Holster Balance/Pistol Weight Distribution
Often when a holster style or design is created, the manufacturer proceeds to create conceptually identical patterns for all pistols for which it is made. This practice, while useful for marketing or production simplicity, does not account for important differences in pistols. The exact wearing relationship between pistol, holster, and person is influenced, sometimes significantly, by pistol weight distribution. Consider the simple case of the comparison between semi-auto pistols and revolvers. While a revolver centers its weight in the cylinder area and sometimes forward depending on barrel weight, a semi-auto’s center of balance is often in the grip area with very little weight forward. The effect of this can be seen, for instance, in the notion of making a so-called “high-ride” holster. Particularly in the case of the semi-auto pistol placing the trigger guard any higher than belt level places up to 80% of the weight of the pistol from one to three inches above the belt. The only way to conceal a top heavy holstered pistol of this type is to uncomfortably tighten the belt and even this may not work. In general each design must be made with the individual pistol, not the style or visual look of the holster, as the central factor.
Holster Belt Fit
Consistent presentation of the pistol from the holster demands that holster and belt fit snugly to avoid any wobble or shifting of holster location. It is probably best to purchase both holster and belt from the same maker and to specify belt loop size to match your belt, since there are variations from one maker to the next. The same principle, of course, applies to magazine pouches.
When you buy good leather gear, you want and expect it to last. How long it will serve you depends on several factors, namely, the quality of design, the work and materials used, the frequency and conditions under which it is used, and the type and degree of care you give it. The truth about leather gear, any leather gear, is that it is not going to last a lifetime, unless it is not used or used very little. It is made of natural materials, not stainless steel. However, it can last many years if it is well made and receives care and maintenance.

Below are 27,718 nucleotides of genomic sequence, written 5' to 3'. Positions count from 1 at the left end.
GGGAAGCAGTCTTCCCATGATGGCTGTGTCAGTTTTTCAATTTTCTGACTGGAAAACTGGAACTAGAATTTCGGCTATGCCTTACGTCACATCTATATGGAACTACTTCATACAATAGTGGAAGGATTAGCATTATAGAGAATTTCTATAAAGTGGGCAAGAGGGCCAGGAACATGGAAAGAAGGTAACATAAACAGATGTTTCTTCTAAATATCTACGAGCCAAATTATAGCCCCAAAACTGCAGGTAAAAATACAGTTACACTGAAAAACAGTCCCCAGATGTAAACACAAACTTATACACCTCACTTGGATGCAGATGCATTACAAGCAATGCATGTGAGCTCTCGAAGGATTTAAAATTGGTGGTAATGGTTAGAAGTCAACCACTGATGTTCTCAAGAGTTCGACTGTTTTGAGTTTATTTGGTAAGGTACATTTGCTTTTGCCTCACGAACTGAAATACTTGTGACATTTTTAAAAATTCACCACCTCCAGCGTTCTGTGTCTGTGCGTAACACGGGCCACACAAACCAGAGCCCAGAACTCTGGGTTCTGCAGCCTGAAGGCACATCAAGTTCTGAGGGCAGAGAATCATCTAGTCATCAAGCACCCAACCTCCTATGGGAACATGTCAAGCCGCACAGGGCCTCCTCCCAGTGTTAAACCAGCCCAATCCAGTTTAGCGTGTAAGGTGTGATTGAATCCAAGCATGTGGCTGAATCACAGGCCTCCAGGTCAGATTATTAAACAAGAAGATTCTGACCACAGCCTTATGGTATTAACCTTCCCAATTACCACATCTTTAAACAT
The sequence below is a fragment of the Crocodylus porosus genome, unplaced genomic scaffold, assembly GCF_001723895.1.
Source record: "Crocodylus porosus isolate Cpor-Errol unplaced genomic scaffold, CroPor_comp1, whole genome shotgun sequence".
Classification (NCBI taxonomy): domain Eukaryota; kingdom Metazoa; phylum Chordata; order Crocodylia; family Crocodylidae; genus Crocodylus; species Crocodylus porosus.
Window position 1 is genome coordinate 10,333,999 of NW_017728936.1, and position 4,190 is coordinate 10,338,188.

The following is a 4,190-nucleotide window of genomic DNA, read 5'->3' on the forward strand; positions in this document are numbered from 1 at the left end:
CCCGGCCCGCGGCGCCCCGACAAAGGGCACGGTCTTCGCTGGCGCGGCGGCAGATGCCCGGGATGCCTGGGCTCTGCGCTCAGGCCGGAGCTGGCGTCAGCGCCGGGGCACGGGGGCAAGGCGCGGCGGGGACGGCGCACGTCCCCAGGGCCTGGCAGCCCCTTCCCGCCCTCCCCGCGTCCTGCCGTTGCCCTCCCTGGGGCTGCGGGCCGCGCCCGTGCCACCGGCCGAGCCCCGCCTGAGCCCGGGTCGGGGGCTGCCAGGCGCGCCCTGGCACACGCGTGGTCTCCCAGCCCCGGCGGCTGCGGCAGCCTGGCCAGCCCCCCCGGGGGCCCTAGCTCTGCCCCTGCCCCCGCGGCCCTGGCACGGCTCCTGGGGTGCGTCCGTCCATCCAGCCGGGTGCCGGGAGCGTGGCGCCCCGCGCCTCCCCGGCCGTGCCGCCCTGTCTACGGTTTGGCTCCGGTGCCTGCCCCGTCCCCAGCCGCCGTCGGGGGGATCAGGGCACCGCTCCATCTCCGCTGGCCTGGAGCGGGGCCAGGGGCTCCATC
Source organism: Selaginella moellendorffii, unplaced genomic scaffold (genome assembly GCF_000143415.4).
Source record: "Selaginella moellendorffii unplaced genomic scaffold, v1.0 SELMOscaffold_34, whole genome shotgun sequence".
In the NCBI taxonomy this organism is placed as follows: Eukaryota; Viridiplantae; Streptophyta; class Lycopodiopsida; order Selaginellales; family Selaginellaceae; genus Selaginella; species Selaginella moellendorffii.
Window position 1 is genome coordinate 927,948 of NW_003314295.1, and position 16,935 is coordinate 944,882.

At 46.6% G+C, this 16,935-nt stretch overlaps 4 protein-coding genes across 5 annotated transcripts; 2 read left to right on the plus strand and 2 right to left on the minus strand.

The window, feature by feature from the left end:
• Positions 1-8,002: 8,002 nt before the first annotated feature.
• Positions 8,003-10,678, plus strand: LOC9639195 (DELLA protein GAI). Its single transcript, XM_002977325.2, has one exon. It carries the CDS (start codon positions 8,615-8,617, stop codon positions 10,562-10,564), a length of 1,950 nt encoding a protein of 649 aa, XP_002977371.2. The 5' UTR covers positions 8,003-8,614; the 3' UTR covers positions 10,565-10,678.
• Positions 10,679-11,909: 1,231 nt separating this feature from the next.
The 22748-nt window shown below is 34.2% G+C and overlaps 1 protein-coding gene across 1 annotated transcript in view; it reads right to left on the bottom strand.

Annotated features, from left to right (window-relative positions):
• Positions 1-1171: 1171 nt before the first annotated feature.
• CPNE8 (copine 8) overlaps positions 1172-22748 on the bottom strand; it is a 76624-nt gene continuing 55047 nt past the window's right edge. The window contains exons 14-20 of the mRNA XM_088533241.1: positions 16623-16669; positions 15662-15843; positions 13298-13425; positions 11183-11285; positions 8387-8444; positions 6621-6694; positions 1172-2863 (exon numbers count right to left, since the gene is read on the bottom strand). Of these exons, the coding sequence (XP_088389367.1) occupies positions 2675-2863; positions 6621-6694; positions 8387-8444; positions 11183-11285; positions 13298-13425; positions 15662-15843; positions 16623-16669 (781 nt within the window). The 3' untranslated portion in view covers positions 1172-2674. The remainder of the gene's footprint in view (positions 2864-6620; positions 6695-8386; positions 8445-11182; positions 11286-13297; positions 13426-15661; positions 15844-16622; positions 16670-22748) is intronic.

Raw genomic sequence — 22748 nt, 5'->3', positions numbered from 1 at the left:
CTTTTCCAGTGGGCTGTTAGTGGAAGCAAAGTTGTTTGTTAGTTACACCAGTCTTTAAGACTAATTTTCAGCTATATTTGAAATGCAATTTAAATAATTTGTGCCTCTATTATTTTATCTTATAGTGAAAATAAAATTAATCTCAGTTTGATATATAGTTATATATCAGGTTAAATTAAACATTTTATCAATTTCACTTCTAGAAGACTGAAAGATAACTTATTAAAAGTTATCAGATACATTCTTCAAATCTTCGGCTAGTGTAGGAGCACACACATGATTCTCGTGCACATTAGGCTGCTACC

I could fill a book attempting to describe all of the design and material choices which must be made. It should suffice to say that factory produced holsters must and do make compromises in their designs. Even if the designer of the mass produced holster has any firearms background, he is usually required to design for one factor that has nothing to do with what the holster’s function—this factor is ease of production. A holster factory is made up primarily of people who have no interest in shooting. They usually are trained on the job with no previous background in leather work. The holster then can be no better than the least skilled people who build it. This is a prime restriction on the functional sophistication of most holsters produced in a factory environment.
The second restriction on quality is that the very best materials are expensive and in some cases hard to obtain in quantity. When a mass produced holster is discounted up to 50% for the dealer, costs have to be cut somewhere to make a profit. The same goes for finishes, hardware, etc.
There are several ways I determine the appropriate belt size to order. Belts CANNOT be exchanged should you get the measurement wrong! Please provide me with your pant waist size or you may measure a belt that fits well: Measure from the hole the belt is usually worn in to the point at which the tongue strikes the buckle – this measurement is the belt size you should order and is the most accurate, but I will also need your pant size.
It is a rule of thumb that your gun belt is 3” larger than your pant size to accommodate the holster and magazine pouch.